Transient beta activity and cortico-muscular connectivity during sustained motor behaviour.
Echeverria-Altuna I., Quinn AJ., Zokaei N., Woolrich MW., Nobre AC., van Ede F.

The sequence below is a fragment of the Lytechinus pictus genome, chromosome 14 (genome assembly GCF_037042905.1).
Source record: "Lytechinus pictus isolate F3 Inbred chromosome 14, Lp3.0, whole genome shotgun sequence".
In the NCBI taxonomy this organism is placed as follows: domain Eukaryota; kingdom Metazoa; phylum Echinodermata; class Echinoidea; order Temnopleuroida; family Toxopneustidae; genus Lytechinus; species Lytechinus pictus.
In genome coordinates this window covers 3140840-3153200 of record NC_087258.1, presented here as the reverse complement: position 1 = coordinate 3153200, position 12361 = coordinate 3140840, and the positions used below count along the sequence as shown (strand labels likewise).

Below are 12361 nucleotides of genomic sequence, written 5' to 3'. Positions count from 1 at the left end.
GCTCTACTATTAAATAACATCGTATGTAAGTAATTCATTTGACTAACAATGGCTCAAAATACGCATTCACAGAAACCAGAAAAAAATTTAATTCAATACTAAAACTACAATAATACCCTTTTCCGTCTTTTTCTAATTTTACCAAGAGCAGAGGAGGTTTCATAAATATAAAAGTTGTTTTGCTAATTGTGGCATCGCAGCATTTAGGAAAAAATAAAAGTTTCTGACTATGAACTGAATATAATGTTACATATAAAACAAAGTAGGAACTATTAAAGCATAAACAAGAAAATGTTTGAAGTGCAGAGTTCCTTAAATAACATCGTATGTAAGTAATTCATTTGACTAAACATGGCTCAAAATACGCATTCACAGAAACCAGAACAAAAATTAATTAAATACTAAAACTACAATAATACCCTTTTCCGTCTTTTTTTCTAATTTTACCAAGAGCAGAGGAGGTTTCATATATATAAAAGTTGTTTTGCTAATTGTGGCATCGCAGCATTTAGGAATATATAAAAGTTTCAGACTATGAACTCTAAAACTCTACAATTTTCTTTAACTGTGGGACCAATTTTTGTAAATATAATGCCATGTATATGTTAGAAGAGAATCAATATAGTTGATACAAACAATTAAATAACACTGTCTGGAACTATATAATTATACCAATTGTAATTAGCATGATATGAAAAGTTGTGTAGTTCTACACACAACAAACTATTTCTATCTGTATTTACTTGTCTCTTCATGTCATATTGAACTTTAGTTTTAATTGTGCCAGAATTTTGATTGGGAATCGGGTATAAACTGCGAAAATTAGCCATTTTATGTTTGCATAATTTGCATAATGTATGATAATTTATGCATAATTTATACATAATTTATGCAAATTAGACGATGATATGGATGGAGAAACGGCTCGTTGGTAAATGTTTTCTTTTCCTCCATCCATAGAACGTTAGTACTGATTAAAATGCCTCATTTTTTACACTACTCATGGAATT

Neural oscillations are thought to play a central role in orchestrating activity states between distant neural populations. For example, during isometric contraction, 13-30Hz beta activity becomes phase coupled between the motor cortex and the contralateral muscle. This and related observations have led to the proposal that beta activity and connectivity sustain stable cognitive and motor states - or the 'status quo' - in the brain. Recently, however, beta activity at the single-trial level has been shown to be short-lived - though so far this has been reported for regional beta activity in tasks without sustained motor demands. Here, we measured magnetoencephalography (MEG) and electromyography (EMG) in 18 human participants performing a sustained isometric contraction (gripping) task. If cortico-muscular beta connectivity is directly responsible for sustaining a stable motor state, then beta activity within single trials should be (or become) sustained in this context. In contrast, we found that motor beta activity and connectivity with the downstream muscle were transient. Moreover, we found that sustained motor requirements did not prolong beta-event duration in comparison to rest. These findings suggest that neural synchronisation between the brain and the muscle involves short 'bursts' of frequency-specific connectivity, even when task demands - and motor behaviour - are sustained.